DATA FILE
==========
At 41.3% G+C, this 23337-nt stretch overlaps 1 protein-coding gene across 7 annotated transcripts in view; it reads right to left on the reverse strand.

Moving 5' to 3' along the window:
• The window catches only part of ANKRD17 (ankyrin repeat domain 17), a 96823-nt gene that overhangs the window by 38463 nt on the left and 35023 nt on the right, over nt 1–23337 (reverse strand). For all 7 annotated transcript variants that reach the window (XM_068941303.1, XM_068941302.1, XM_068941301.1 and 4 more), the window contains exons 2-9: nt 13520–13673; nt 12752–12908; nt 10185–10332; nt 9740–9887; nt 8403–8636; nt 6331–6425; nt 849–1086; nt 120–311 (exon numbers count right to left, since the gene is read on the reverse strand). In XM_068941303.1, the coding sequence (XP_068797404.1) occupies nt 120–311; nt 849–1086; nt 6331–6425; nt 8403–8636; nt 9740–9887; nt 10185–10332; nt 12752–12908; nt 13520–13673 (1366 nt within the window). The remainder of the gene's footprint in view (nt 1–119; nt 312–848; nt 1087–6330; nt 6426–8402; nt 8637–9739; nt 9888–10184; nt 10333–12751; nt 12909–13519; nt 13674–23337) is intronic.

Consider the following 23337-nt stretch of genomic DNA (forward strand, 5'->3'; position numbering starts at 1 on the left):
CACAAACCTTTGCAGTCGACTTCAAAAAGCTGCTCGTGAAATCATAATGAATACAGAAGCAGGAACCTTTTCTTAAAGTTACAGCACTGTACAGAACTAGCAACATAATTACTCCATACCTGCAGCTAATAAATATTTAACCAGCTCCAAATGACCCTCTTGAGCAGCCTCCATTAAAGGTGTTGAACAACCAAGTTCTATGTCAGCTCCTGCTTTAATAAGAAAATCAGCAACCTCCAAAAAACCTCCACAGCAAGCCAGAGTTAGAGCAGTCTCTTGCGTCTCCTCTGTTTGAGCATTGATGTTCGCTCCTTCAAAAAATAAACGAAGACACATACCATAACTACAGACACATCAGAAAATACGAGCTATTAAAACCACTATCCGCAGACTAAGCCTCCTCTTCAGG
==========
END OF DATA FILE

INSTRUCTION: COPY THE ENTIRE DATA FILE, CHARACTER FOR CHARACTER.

At 41.3% G+C, this 23337-nt stretch overlaps 1 protein-coding gene across 7 annotated transcripts in view; it reads right to left on the reverse strand.

Moving 5' to 3' along the window:
• The window catches only part of ANKRD17 (ankyrin repeat domain 17), a 96823-nt gene that overhangs the window by 38463 nt on the left and 35023 nt on the right, over nt 1–23337 (reverse strand). For all 7 annotated transcript variants that reach the window (XM_068941303.1, XM_068941302.1, XM_068941301.1 and 4 more), the window contains exons 2-9: nt 13520–13673; nt 12752–12908; nt 10185–10332; nt 9740–9887; nt 8403–8636; nt 6331–6425; nt 849–1086; nt 120–311 (exon numbers count right to left, since the gene is read on the reverse strand). In XM_068941303.1, the coding sequence (XP_068797404.1) occupies nt 120–311; nt 849–1086; nt 6331–6425; nt 8403–8636; nt 9740–9887; nt 10185–10332; nt 12752–12908; nt 13520–13673 (1366 nt within the window). The remainder of the gene's footprint in view (nt 1–119; nt 312–848; nt 1087–6330; nt 6426–8402; nt 8637–9739; nt 9888–10184; nt 10333–12751; nt 12909–13519; nt 13674–23337) is intronic.

Consider the following 23337-nt stretch of genomic DNA (forward strand, 5'->3'; position numbering starts at 1 on the left):
CACAAACCTTTGCAGTCGACTTCAAAAAGCTGCTCGTGAAATCATAATGAATACAGAAGCAGGAACCTTTTCTTAAAGTTACAGCACTGTACAGAACTAGCAACATAATTACTCCATACCTGCAGCTAATAAATATTTAACCAGCTCCAAATGACCCTCTTGAGCAGCCTCCATTAAAGGTGTTGAACAACCAAGTTCTATGTCAGCTCCTGCTTTAATAAGAAAATCAGCAACCTCCAAAAAACCTCCACAGCAAGCCAGAGTTAGAGCAGTCTCTTGCGTCTCCTCTGTTTGAGCATTGATGTTCGCTCCTTCAAAAAATAAACGAAGACACATACCATAACTACAGACACATCAGAAAATACGAGCTATTAAAACCACTATCCGCAGACTAAGCCTCCTCTTCAGG